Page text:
Author: Leonid and Olga Tikhomirovy

"Artist", 1968-1970


Oil on canvas

Before she agreed to do the sitting, Ulanova asked Pimenov if he knew me and about my style of painting. Without a moment’s hesitation, he answered: “Of course I know him, his wife is such a beauty!” So that was how he recommended me as an artist.
My wife and I were painting Ulanova for seven years; she would come to our house in a light-coloured Ford. To make it easier for her, we suggested that she leave her Angora wool dress and golden shoes with us. When the portraits were finished and we were about to return the dress, it had been eaten by moths. I called Galina Sergeevna and said: “Remember the dress? The moths have eaten it”“Oh, it is my favourite dress,” she paused, “Oh, my favourite dress,” - silence again. I repeat: Moth-eaten, eaten by the moths. And suddenly she replied: “Well, I suppose it would have been eaten anyway, if not in your house, then in mine.”
We did two portraits: one full length - 180 cm - and a smaller one of her sitting down. They were sold in London for £60,000 each, and again my share was one per cent. Olga has also painted a self-portrait The Artist, showing her at work on Ulanova. The Bolshoi Theatre requested then all three paintings, but I refused. The lady director of a large museum in Leningrad followed me to London and I was accused of selling paintings abroad. And yet, as I have already mentioned, I was not in charge, so it did not come to anything. In our country my paintings went for next to nothing and therefore all my best works have gone to the West. (From interview to the Egoist Magazine, October 2003). /press/egoist-journal-10-october-2003/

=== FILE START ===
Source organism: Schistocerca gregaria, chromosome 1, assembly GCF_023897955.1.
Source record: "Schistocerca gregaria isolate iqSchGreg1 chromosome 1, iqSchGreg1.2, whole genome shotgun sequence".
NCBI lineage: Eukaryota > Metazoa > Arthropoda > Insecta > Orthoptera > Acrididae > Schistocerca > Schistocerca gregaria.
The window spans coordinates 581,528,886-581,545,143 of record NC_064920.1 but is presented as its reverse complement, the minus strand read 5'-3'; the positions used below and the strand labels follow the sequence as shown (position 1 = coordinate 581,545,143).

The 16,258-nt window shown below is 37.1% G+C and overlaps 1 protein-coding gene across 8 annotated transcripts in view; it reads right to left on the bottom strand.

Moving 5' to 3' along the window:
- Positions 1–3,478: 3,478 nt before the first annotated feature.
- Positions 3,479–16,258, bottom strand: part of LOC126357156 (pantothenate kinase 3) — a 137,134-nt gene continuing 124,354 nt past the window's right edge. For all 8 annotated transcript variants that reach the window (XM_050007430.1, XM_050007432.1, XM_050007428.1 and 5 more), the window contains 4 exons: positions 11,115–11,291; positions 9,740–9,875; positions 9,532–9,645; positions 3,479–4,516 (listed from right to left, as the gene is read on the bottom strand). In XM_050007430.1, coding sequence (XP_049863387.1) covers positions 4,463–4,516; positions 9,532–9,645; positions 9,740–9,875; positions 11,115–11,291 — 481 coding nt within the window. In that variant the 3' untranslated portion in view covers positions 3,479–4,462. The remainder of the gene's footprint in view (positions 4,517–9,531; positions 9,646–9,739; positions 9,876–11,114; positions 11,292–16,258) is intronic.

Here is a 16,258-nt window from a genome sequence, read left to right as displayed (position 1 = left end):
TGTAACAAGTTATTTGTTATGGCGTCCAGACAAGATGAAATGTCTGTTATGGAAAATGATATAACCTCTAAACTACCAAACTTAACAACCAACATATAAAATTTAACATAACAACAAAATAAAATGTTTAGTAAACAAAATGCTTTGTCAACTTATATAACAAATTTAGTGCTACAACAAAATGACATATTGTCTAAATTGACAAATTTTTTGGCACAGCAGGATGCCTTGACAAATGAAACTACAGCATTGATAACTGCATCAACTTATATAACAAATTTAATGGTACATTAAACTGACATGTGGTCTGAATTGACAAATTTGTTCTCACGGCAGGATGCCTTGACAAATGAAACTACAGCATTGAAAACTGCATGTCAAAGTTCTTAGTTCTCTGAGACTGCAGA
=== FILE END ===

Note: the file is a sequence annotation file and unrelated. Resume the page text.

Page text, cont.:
I have known and loved for a long time the three portraits of the great Russian ballerina Galina Ulanova painted by the Tikhomirovs. And somehow - I think I have already mentioned it somewhere before - in my perception they arranged themselves as a triptych: the full-length vertical portrait in the middle; Ulanova sitting on the sofa is the left part of the triptych, and Ulanova sitting for Olga, its right part. It is a single work of art, a complete poem about Ulanova and, in my view, wherever these pieces are displayed in the future - and the lobby of the Bolshoi theatre is the best place for them - they should b shown together, precisely as a triptych. From the review by Vladimir Soloukhin of the 1978 solo exhibition in Moscow./exhibitions/moscow-1978/
Exhibition in Paris, Leger Gallery, 1981
Solo exhibition in Moscow, 1978 /exhibitions/moscow-1978/
Exhibition dedicated to the 20th Congress of the Communist Party of the Soviet Union, 1975
Molodaya Gvardiya (Young Guard), 1974 /press/young-guard-1974/

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